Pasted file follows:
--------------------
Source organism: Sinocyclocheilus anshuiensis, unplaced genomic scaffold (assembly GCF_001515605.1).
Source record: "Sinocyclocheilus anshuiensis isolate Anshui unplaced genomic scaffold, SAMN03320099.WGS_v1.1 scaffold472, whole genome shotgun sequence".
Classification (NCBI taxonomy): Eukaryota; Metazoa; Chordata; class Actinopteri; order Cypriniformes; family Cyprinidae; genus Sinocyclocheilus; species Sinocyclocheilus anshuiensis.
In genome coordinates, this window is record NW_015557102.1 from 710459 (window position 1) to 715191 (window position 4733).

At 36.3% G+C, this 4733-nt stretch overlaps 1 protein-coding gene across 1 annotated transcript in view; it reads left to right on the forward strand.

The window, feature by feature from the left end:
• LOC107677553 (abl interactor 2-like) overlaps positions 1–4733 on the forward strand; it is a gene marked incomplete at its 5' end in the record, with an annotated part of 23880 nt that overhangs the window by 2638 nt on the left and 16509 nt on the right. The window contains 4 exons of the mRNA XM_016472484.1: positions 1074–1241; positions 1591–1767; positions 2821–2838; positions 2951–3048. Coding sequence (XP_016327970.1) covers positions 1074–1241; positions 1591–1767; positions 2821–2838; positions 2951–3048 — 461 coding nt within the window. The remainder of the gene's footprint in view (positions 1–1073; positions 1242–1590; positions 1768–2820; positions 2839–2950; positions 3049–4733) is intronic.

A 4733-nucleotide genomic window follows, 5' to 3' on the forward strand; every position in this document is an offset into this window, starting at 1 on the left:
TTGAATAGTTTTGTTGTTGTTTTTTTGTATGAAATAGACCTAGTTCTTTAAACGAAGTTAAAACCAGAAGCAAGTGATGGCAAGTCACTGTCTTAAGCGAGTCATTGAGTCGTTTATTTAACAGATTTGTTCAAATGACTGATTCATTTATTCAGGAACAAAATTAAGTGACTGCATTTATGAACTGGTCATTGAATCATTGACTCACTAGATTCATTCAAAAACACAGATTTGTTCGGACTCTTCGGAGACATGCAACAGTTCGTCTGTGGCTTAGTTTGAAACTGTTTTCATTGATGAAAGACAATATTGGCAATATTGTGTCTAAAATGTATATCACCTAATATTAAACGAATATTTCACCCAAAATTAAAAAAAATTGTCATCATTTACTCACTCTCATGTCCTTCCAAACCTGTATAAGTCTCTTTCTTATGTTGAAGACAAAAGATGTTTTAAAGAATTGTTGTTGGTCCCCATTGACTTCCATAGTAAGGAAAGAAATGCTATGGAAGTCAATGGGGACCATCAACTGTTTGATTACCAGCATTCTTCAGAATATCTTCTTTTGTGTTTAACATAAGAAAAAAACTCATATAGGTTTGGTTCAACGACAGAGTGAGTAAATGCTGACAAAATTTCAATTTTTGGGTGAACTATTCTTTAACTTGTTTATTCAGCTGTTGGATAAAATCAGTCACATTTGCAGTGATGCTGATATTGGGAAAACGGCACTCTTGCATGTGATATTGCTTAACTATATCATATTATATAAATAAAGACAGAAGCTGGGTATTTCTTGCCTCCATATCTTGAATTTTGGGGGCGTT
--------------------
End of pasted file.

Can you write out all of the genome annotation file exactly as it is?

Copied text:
Source organism: Sinocyclocheilus anshuiensis, unplaced genomic scaffold (assembly GCF_001515605.1).
Source record: "Sinocyclocheilus anshuiensis isolate Anshui unplaced genomic scaffold, SAMN03320099.WGS_v1.1 scaffold472, whole genome shotgun sequence".
Classification (NCBI taxonomy): Eukaryota; Metazoa; Chordata; class Actinopteri; order Cypriniformes; family Cyprinidae; genus Sinocyclocheilus; species Sinocyclocheilus anshuiensis.
In genome coordinates, this window is record NW_015557102.1 from 710459 (window position 1) to 715191 (window position 4733).

At 36.3% G+C, this 4733-nt stretch overlaps 1 protein-coding gene across 1 annotated transcript in view; it reads left to right on the forward strand.

The window, feature by feature from the left end:
• LOC107677553 (abl interactor 2-like) overlaps positions 1–4733 on the forward strand; it is a gene marked incomplete at its 5' end in the record, with an annotated part of 23880 nt that overhangs the window by 2638 nt on the left and 16509 nt on the right. The window contains 4 exons of the mRNA XM_016472484.1: positions 1074–1241; positions 1591–1767; positions 2821–2838; positions 2951–3048. Coding sequence (XP_016327970.1) covers positions 1074–1241; positions 1591–1767; positions 2821–2838; positions 2951–3048 — 461 coding nt within the window. The remainder of the gene's footprint in view (positions 1–1073; positions 1242–1590; positions 1768–2820; positions 2839–2950; positions 3049–4733) is intronic.

A 4733-nucleotide genomic window follows, 5' to 3' on the forward strand; every position in this document is an offset into this window, starting at 1 on the left:
TTGAATAGTTTTGTTGTTGTTTTTTTGTATGAAATAGACCTAGTTCTTTAAACGAAGTTAAAACCAGAAGCAAGTGATGGCAAGTCACTGTCTTAAGCGAGTCATTGAGTCGTTTATTTAACAGATTTGTTCAAATGACTGATTCATTTATTCAGGAACAAAATTAAGTGACTGCATTTATGAACTGGTCATTGAATCATTGACTCACTAGATTCATTCAAAAACACAGATTTGTTCGGACTCTTCGGAGACATGCAACAGTTCGTCTGTGGCTTAGTTTGAAACTGTTTTCATTGATGAAAGACAATATTGGCAATATTGTGTCTAAAATGTATATCACCTAATATTAAACGAATATTTCACCCAAAATTAAAAAAAATTGTCATCATTTACTCACTCTCATGTCCTTCCAAACCTGTATAAGTCTCTTTCTTATGTTGAAGACAAAAGATGTTTTAAAGAATTGTTGTTGGTCCCCATTGACTTCCATAGTAAGGAAAGAAATGCTATGGAAGTCAATGGGGACCATCAACTGTTTGATTACCAGCATTCTTCAGAATATCTTCTTTTGTGTTTAACATAAGAAAAAAACTCATATAGGTTTGGTTCAACGACAGAGTGAGTAAATGCTGACAAAATTTCAATTTTTGGGTGAACTATTCTTTAACTTGTTTATTCAGCTGTTGGATAAAATCAGTCACATTTGCAGTGATGCTGATATTGGGAAAACGGCACTCTTGCATGTGATATTGCTTAACTATATCATATTATATAAATAAAGACAGAAGCTGGGTATTTCTTGCCTCCATATCTTGAATTTTGGGGGCGTT